90 second book review: Persian Fire by Tom Holland

Another HBP find from last month’s trip was added to the “done” pile over the weekend: Persian Fire by Tom Holland.  I had had one of his other books on my actively seeking list, found and read it earlier in the year.  This one was a chance discovery that I picked up since I enjoyed his work on Caesar’s Rome so much.  Persian Fire is about one of the first great conflicts between the east and the west, the so called Persian War that took place in the 5th century BC between Persia and a coalition of Greek city states.

The first hundred are so pages are background, important background, but background nonetheless.  It’s not until you get to the middle of the book does the real story of the lead up to the actual Persian War start and you are almost two-thirds of the way through before you get to the famous story of the Spartans at Themopylae.  For those of you not familiar, Mr. Holland writes in the genre of narrative history, which is the weaving of a story to connect all the dates and places that make up “normal” (“non-narrative”?) history.  The style works well for events that are more than a few centuries old, where many first hand accounts have been lost (although not all), but I do have to say that unlike Mr. Holland’s previous work, I did find myself having to find a quiet spot to concentrate on his prose in order to completely understand it – and he did have me reaching for a dictionary on more than one occasion.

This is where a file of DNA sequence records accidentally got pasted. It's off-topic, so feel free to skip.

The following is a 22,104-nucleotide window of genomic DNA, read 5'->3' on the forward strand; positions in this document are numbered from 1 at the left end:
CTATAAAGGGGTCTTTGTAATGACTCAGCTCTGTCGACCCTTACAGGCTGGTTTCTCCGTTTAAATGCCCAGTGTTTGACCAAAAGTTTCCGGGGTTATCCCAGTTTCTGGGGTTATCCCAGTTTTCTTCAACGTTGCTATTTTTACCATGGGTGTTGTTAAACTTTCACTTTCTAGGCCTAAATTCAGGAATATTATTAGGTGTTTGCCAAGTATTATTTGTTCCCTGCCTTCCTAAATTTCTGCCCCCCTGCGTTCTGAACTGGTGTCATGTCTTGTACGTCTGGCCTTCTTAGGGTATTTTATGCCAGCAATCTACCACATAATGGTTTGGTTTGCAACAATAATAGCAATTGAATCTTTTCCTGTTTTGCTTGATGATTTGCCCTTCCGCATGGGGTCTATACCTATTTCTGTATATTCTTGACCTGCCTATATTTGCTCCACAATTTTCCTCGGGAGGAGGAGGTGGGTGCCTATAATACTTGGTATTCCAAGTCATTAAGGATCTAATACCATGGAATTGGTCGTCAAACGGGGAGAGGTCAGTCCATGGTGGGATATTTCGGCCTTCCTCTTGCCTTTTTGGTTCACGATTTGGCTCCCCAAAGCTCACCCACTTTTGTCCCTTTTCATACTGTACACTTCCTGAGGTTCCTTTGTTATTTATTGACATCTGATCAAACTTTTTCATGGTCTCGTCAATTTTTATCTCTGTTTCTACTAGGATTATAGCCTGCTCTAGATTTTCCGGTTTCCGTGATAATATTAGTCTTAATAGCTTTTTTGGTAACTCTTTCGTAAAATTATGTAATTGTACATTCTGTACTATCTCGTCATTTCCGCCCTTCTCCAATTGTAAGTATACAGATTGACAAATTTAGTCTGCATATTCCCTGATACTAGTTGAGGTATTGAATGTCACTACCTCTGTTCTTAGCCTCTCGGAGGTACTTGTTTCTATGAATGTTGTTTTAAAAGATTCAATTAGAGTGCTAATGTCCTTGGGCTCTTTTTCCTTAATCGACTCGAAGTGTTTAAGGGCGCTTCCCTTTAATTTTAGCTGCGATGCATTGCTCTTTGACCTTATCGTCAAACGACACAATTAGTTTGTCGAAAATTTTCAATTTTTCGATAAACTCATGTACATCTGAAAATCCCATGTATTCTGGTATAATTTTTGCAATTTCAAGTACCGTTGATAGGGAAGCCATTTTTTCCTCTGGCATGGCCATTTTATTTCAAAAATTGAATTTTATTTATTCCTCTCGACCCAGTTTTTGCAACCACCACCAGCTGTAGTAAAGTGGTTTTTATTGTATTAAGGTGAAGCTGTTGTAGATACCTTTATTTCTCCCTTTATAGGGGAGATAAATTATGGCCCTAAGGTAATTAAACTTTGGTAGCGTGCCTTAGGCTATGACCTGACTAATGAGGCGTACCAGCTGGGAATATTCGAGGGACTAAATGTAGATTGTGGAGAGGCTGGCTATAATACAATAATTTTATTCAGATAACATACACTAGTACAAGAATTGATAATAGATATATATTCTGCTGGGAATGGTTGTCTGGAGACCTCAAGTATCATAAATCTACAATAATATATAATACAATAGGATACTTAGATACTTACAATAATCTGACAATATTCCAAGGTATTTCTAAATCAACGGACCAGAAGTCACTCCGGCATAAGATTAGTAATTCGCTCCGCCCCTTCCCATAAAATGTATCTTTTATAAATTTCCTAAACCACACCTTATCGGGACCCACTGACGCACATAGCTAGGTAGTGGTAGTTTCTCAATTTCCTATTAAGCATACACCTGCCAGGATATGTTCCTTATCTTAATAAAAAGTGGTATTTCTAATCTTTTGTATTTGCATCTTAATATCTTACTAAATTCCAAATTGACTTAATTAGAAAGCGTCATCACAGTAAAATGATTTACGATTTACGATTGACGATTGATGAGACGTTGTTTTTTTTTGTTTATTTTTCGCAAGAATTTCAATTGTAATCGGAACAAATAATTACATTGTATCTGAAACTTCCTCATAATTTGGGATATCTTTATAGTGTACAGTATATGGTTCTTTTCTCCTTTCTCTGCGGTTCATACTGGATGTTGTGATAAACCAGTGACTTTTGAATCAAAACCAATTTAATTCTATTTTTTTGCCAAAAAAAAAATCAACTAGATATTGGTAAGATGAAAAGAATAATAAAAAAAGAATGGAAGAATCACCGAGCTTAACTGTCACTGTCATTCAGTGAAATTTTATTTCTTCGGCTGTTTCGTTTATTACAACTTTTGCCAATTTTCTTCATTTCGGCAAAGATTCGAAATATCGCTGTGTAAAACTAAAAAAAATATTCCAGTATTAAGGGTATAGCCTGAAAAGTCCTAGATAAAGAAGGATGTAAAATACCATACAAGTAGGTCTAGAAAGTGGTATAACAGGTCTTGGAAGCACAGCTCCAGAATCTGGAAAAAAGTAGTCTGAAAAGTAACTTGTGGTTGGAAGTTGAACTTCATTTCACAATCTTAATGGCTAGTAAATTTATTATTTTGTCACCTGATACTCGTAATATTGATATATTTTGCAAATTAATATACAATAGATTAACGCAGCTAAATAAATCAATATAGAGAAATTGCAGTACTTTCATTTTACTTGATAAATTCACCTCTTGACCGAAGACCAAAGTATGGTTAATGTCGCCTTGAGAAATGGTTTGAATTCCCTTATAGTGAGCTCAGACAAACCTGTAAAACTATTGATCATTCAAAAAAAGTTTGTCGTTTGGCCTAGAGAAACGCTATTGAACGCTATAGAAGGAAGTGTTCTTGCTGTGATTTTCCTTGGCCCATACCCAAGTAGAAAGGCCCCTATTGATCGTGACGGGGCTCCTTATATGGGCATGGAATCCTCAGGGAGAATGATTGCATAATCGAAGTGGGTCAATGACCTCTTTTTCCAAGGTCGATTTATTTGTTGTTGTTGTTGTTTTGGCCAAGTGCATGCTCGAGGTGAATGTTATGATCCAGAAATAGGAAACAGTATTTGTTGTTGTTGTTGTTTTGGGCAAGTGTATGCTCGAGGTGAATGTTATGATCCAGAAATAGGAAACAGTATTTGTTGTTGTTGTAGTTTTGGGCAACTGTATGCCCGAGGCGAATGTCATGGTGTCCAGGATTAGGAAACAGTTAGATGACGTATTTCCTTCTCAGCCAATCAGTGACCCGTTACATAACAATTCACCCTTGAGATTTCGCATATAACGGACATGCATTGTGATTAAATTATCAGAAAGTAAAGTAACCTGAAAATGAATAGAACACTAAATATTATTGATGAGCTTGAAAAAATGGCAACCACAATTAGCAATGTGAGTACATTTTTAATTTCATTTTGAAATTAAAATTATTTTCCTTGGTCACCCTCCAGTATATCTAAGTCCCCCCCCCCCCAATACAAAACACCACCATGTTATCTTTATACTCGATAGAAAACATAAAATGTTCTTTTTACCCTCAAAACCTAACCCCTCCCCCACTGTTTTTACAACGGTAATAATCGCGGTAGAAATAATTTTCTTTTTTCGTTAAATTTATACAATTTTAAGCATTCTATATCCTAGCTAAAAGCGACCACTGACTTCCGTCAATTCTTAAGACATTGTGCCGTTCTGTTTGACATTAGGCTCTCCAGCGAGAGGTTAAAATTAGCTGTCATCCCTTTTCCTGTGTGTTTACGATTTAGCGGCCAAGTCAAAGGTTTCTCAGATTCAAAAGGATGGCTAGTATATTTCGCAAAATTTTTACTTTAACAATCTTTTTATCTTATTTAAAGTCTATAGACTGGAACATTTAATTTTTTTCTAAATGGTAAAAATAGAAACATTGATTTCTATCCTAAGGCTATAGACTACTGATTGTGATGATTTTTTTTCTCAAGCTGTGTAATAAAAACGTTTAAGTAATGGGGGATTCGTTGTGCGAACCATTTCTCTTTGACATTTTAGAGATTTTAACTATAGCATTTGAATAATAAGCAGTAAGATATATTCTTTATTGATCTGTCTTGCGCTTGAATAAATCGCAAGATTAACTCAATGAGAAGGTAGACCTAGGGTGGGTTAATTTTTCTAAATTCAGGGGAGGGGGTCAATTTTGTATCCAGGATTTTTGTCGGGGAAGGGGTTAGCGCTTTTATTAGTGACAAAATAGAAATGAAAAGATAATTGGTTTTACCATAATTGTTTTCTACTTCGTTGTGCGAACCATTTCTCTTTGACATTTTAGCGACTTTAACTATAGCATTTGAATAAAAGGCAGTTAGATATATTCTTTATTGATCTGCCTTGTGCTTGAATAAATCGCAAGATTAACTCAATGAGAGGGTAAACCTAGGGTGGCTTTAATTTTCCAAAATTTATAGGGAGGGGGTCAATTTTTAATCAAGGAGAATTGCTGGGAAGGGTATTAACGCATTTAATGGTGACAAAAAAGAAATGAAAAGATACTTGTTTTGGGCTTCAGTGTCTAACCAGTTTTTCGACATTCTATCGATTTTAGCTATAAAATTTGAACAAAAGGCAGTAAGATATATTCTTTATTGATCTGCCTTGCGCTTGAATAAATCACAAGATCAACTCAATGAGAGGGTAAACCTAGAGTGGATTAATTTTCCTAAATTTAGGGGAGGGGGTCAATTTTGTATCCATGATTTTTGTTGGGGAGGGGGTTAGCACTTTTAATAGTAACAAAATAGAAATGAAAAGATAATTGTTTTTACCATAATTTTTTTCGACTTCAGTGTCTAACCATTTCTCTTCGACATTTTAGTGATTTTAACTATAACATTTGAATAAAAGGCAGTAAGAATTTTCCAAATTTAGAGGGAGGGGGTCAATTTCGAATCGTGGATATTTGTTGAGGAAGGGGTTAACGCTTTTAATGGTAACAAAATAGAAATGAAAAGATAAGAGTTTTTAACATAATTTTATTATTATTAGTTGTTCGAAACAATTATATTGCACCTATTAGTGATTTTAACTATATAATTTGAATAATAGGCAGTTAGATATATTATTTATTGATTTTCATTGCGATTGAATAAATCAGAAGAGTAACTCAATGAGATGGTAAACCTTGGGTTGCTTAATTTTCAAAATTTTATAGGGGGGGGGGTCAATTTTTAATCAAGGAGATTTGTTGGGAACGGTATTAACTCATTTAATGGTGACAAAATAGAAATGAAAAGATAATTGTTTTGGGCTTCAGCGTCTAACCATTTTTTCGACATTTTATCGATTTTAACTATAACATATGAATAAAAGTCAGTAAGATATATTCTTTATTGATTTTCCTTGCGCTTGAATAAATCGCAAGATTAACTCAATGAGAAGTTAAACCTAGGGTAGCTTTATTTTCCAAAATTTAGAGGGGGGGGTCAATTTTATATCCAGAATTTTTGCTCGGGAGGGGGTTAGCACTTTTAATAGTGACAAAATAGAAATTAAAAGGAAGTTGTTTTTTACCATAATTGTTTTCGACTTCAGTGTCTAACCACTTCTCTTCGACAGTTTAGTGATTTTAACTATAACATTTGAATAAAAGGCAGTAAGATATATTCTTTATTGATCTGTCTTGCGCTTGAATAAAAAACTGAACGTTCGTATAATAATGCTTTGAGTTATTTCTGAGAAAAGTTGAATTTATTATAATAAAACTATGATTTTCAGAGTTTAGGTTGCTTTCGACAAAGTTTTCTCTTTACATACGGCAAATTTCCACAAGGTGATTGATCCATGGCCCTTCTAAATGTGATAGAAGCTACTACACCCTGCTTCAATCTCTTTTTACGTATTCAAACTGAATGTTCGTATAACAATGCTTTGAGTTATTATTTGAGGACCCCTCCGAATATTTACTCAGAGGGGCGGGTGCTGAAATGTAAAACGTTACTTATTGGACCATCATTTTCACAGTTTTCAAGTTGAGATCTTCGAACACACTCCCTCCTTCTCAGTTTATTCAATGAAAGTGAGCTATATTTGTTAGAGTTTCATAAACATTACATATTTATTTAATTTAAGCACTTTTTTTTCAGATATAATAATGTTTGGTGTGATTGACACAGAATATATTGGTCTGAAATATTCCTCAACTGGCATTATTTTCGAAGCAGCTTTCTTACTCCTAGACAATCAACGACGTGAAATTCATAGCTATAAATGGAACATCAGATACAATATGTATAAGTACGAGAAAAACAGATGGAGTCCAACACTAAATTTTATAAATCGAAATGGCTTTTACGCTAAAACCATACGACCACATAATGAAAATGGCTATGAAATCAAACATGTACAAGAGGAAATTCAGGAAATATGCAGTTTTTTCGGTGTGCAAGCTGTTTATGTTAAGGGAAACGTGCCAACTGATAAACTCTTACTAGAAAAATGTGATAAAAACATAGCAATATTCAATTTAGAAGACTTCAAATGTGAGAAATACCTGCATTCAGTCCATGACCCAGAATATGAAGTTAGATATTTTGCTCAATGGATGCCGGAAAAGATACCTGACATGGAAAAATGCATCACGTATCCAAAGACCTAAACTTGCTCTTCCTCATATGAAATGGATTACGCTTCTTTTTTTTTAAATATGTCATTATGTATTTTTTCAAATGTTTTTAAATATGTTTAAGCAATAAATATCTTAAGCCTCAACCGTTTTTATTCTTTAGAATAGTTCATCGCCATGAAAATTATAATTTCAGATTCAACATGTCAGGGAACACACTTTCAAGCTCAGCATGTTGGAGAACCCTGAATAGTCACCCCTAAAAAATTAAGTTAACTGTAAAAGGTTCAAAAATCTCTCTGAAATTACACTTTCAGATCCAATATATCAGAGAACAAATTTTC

The most interesting part to me, was the description in the last 20 or so pages of what happened after the Persians were defeated.  The Greeks, most notably those from Athens and to a lesser extent Sparta, became the image of what they had fought against: “asking” for fees to support a pan hellenic league run by democracy.  Mr. Holland posits that those paying were unable to see a real difference between the fees required by Athens and the tribute that they would have had to pay under Persian rule if they had lost.  The author spends a lot of time in the preface to Rubicon disclaiming any tie into the modern world. He makes no such disclaimer in the preface to Persian Fire.  Disclaimer or not, its hard not to see the obvious parallels.  History doesn’t repeat but it does often rhyme.  Tom Holland, therefore, may be considered a poet in addition to a narrative historian.






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